The Corporation was incorporated under the laws of Wisconsin on May 5, 1968 and remains in good standing in Wisconsin. Its principal office is located at 660 E. Mason Street, Milwaukee, Wisconsin 53202. The Corporation provides consulting services in a number of states within the United States. On or about December 8, 1977, the Corporation applied for a Certificate of Authorization from the Florida State Board of Professional Engineers and Land Surveyors ("the Board") to offer professional engineering services as accordance with Chapter 471, Florida Statutes. The Corporation remains registered with the Board in order that its engineers be permitted to properly certify design plans for projects located in Florida. Since 1977, the Corporation has provided design consulting for approximately eight (8) projects in the State of Florida. Each of these projects has been completed in less than thirty (30) days. These services have primarily been limited to site visits by structural engineers. The Corporation has also provided its expertise as an expert witness in a construction litigation matter in the State on behalf of a local school board.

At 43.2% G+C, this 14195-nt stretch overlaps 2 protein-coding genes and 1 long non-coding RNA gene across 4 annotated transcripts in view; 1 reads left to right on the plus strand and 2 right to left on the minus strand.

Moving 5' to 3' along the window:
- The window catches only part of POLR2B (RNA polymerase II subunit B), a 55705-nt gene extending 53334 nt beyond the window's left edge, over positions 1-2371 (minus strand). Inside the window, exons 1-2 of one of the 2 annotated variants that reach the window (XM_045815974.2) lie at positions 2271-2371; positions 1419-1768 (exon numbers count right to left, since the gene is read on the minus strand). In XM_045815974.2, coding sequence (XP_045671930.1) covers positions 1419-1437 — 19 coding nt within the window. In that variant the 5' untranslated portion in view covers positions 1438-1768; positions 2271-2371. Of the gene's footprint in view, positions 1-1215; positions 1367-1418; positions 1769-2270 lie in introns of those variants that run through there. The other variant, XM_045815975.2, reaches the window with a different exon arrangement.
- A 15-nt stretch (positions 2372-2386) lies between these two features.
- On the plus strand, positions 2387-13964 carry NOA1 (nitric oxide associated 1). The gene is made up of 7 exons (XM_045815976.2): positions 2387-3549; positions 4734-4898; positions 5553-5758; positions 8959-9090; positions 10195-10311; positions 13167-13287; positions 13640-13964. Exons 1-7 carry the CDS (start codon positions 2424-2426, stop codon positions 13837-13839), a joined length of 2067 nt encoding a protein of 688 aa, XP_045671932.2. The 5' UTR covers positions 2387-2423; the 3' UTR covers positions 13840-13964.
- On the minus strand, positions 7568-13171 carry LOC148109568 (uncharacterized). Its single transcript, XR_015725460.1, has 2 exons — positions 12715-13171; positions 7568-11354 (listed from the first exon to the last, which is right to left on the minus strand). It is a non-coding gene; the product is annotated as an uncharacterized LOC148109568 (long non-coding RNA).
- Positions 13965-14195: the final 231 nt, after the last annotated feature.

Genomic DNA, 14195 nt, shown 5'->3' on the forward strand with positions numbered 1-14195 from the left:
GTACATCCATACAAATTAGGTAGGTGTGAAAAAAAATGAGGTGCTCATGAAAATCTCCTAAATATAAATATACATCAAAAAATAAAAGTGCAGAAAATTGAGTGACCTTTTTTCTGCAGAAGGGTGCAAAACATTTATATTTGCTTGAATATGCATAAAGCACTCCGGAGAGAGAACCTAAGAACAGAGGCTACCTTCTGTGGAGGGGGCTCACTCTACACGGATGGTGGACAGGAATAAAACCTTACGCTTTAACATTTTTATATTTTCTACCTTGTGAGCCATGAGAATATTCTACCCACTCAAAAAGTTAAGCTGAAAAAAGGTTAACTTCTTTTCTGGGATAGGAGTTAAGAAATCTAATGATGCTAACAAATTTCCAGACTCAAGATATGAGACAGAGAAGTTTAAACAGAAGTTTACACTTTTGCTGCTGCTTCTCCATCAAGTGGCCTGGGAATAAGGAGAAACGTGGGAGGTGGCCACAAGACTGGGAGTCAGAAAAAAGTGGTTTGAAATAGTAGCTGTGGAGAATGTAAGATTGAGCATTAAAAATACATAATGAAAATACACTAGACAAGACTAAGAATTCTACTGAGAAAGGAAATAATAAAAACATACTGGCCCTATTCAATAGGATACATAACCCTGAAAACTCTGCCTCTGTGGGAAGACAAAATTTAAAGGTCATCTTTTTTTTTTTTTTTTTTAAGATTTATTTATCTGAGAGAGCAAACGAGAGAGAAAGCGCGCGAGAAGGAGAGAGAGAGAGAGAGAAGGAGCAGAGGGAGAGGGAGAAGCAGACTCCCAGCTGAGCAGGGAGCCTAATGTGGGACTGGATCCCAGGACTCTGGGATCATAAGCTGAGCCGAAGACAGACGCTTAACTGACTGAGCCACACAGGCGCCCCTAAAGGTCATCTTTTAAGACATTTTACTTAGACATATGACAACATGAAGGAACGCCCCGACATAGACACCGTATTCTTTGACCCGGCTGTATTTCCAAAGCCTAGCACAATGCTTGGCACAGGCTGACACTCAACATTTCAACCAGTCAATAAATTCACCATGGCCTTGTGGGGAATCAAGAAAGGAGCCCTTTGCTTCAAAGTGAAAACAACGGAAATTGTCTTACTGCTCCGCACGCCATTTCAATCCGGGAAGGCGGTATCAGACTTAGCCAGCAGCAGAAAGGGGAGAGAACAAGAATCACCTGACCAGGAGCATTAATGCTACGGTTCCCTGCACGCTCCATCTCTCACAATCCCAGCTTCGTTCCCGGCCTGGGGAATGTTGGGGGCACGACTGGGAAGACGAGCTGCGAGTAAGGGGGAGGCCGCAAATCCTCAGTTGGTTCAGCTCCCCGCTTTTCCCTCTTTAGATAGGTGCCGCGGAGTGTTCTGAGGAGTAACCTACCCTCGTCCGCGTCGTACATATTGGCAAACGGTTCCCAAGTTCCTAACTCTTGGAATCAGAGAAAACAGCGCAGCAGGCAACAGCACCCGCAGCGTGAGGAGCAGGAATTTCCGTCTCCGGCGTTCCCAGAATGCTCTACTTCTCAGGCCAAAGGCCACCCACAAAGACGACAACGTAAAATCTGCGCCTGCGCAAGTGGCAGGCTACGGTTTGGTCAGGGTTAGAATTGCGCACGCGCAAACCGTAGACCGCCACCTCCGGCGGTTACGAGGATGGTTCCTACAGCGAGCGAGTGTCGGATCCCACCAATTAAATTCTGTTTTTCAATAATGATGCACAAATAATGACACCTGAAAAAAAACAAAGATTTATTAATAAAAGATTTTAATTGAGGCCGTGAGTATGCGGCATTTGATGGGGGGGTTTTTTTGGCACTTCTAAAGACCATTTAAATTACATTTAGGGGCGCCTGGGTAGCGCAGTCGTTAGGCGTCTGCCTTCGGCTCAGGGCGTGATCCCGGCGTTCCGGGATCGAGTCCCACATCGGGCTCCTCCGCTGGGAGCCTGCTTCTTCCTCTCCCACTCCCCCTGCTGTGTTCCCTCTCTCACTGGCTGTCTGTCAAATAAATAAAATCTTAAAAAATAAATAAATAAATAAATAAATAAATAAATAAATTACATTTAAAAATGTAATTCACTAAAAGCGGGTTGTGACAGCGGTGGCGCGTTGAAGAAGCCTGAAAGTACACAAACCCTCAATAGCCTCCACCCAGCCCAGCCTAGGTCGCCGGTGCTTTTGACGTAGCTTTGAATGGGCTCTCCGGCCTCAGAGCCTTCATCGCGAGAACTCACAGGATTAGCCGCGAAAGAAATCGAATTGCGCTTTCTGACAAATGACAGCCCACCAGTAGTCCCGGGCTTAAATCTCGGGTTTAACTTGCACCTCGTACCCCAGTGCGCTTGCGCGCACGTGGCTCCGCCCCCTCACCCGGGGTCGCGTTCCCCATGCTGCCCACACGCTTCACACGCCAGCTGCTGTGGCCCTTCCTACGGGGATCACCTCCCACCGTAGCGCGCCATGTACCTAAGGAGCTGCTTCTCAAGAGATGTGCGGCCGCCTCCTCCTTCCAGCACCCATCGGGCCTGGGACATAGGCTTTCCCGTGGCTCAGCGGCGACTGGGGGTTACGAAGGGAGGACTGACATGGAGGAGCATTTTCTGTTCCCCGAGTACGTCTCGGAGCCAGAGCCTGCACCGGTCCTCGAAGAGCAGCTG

Section 607.1501(1), Florida Statutes (1997), provides that a foreign corporation may not transact business in this state until it obtains a certificate of authority from the Department of State. A foreign corporation's failure to properly gauge the level of its activities in Florida will leave it without access to the courts until it has complied with this statute. Section 607.1502(1), Florida Statutes (1997); IFCASA, S.A. v. American International Container, 527 So.2d 952 (Fla. 3d DCA 1988); Integrated Container Services, Inc. v. Overstreet, 375 So.2d 1146 (Fla. 3d DCA 1979). Because statutes such as section 607.1502(1), Florida Statutes, could serve to deny a corporation access to courts, they must be narrowly construed. Applied Technologies Associates, Inc. v. Schmidt, 362 F. Supp. 1103, 1104 (D. N.M. 1973) The Department's records indicate that the Petitioner has not obtained a certificate of authority. Petitioner maintains its activities fall within the exceptions provided under section 607.1501(2)(f), (i) and (j), Florida Statutes (1997) and thus is not required to obtain a certificate of authority before transacting business in the State of Florida.2 "Doing business" is not defined in the Model Business Corporation Act. Likewise, there is no standard definition of the term "transacting business" under section 607.1501, Florida Statutes (1997). Thus, each case must be decided upon its particular facts. Bayonne Block Co., Inc. v. Porco, 171 Misc. 2d 684, --- , 654 N.Y.S.2d 961, 963 (1996); Materials Research Corporation v. Metron, Inc., 64 N.J. 74, 79, 312 A.2d 147, 150 (N.J. 1973); White v. Caterpillar Tractor Company, 235 Md. 368, 372, 201 A.2d 856, 858 (Md. 1964); Berkshire Engineering Corporation v. Scott- Paine, 29 Misc. 2d 1010, 1012, 217 N.Y.S. 2d 919, 921 (1961). Both terms imply corporate continuity of conduct and the determination depends upon the corporation's general course of conduct and activities. See, generally, Annotation: "What Constitutes Doing Business Within State For Purposes of State "Closed-Door" Statute Barring Unqualified or Unregistered Foreign Corporation from Local Courts," 88 A.L.R.4th 466 (1991). Further, it is well settled in most jurisdictions that isolated and occasional transactions are not enough to require compliance with state qualification statutes like section 607.1501, Florida Statutes. Corporate Air Fleet, Inc. v. Ellis, 324 So.2d 719, 720 (Fla. 2d DCA 1975); Berkshire Engineers, supra, 29 Misc. 2d at 1013, 217 N.Y.S. 2d at 922.3 Courts have frequently framed the issue of what constitutes "transacting business" in terms of whether the foreign corporation's activities in the forum state involved interstate or intrastate activity, or, more precisely, whether such activities were sufficiently separate from the corporation's interstate business that it could be required to qualify to do business in the forum state. Circular Advertising Co. v. American Merchantile Co., 66 Fla. 96, 104, 63 So. 3, 6 (1913). The case of Applied Technologies Associates, Inc., v. Schmidt, supra, provides an illustration of the amount of activity that would be necessary for an engineering firm like Petitioner to seek qualification. In that case, Applied Technologies Associates, Inc., ("ATA") was an unqualified foreign corporation operating in New Mexico. ATA maintained an office in New Mexico staffed with a with a consultant and two employees. ATA rendered engineering services in the hope of establishing a need for a product manufactured by one of its clients and worked extensively with potential customers of its clients, as well as the client's themselves, and was constantly seeking new clients and new customers for the clients' products. Under these facts, the court in Applied Technologies found that ATA was barred from maintaining any action in the courts of New Mexico until it was properly qualified under the state's "closed-door" statute. Applied Technologies Associates, Inc. v. Smith, 362 F. Supp at 1105. In the instant case, the kind of evidentiary material that would lead to a finding of intrastate activity is lacking. Unlike ATA, Petitioner does not maintain an office in the forum state. Petitioner does not advertise or otherwise solicit new clients in the state of Florida. A project undertaken by ATA might take as long as one and one-half or two years to complete. Applied Technologies, 363 F. Supp at 1104. By contrast, over the course of twenty (20) years, Petitioner has been involved in approximately eight (8) projects located in the State of Florida, all of which were completed in less than thirty (30) days. Petitioner's services have primarily been limited to site visits by structural engineers. These occasional undertakings are in essence interstate commerce explicitly exempted from the qualification requirements of section 607.1501(1), Florida Statutes (1997). It is well settled that a state may not impose a qualification statute on a foreign corporation in a manner which unduly burdens interstate commerce. Radio WHKW, Inc. Yarber, 838 F.2d 1439, 1442 (5th Cir. 1988); Material Research Corporation v. Metron, Inc., 64 N.J. 74, 79, 312 A.2d 147, 150 (N.J. 1973). The fact that Petitioner is licensed by the Florida State Board of Professional Engineers and Land Surveyors does not mandate a different result, absent a specific requirement from that board that Petitioner qualify. The fact that Petitioner was obliged to seek licensure under Chapter 471, Florida Statutes (1997), in order that its engineers be permitted to properly certify design plans for projects located in Florida, does not mean that the quantum of Petitioner's activities were per se such as to require qualification under section 607.1501(1), Florida Statutes (1997). In a similar situation, a Missouri court in Haith & Company, Inc. v. Ellers, Oakley, Chester & Rike, Inc., 778 S.W. 2d 417 (Mo. App. 1989) emphasized that a foreign corporation's registration and authorization by the Missouri State Board of Professional Engineers was different and distinct from the foreign corporation's authorization by the Secretary of State to transact business in Missouri.